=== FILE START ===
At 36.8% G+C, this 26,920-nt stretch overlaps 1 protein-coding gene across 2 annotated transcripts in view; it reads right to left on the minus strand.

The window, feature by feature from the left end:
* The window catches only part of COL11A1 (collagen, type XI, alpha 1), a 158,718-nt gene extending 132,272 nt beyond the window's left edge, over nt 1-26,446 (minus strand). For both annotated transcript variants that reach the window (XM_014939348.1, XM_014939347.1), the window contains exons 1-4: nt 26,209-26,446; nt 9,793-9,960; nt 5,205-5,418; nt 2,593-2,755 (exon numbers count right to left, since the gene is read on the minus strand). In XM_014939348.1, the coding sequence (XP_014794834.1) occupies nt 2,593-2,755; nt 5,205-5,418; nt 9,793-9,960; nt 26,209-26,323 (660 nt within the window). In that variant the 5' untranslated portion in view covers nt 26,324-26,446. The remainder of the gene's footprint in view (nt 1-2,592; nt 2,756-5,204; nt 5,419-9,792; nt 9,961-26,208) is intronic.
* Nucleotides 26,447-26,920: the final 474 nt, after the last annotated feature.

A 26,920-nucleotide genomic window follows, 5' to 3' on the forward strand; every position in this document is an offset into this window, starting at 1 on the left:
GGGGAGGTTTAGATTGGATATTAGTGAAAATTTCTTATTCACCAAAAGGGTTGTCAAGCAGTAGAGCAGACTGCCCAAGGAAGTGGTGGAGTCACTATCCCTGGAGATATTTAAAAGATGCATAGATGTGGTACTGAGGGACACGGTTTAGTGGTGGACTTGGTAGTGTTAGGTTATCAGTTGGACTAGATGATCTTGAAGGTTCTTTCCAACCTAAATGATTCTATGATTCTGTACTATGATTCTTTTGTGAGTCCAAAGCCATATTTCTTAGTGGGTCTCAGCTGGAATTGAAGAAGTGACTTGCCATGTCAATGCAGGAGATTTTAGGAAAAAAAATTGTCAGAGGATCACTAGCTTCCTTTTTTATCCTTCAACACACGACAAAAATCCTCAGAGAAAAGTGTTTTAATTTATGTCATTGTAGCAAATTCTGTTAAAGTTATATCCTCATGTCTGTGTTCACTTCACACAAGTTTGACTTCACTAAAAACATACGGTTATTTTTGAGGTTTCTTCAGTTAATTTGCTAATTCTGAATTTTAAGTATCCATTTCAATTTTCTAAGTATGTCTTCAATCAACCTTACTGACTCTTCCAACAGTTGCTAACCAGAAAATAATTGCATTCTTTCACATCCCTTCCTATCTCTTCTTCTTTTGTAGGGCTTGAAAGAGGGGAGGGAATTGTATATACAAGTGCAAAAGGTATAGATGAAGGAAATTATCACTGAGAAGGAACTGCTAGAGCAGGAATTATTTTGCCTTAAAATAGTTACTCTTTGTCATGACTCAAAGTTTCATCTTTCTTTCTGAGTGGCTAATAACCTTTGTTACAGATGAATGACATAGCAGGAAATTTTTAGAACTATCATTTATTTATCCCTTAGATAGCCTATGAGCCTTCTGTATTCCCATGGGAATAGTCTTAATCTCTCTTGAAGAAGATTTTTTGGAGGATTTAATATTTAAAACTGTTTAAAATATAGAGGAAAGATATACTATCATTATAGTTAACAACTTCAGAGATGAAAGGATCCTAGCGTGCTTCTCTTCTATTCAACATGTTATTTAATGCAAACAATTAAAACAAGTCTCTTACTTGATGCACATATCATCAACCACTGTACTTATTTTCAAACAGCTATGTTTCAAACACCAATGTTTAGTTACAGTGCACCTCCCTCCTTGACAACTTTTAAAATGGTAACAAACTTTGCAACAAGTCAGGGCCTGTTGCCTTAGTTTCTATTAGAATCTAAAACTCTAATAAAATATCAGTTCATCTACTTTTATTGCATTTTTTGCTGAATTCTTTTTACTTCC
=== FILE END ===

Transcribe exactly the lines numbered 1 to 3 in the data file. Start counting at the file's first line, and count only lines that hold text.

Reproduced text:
At 36.8% G+C, this 26,920-nt stretch overlaps 1 protein-coding gene across 2 annotated transcripts in view; it reads right to left on the minus strand.

The window, feature by feature from the left end:
* The window catches only part of COL11A1 (collagen, type XI, alpha 1), a 158,718-nt gene extending 132,272 nt beyond the window's left edge, over nt 1-26,446 (minus strand). For both annotated transcript variants that reach the window (XM_014939348.1, XM_014939347.1), the window contains exons 1-4: nt 26,209-26,446; nt 9,793-9,960; nt 5,205-5,418; nt 2,593-2,755 (exon numbers count right to left, since the gene is read on the minus strand). In XM_014939348.1, the coding sequence (XP_014794834.1) occupies nt 2,593-2,755; nt 5,205-5,418; nt 9,793-9,960; nt 26,209-26,323 (660 nt within the window). In that variant the 5' untranslated portion in view covers nt 26,324-26,446. The remainder of the gene's footprint in view (nt 1-2,592; nt 2,756-5,204; nt 5,419-9,792; nt 9,961-26,208) is intronic.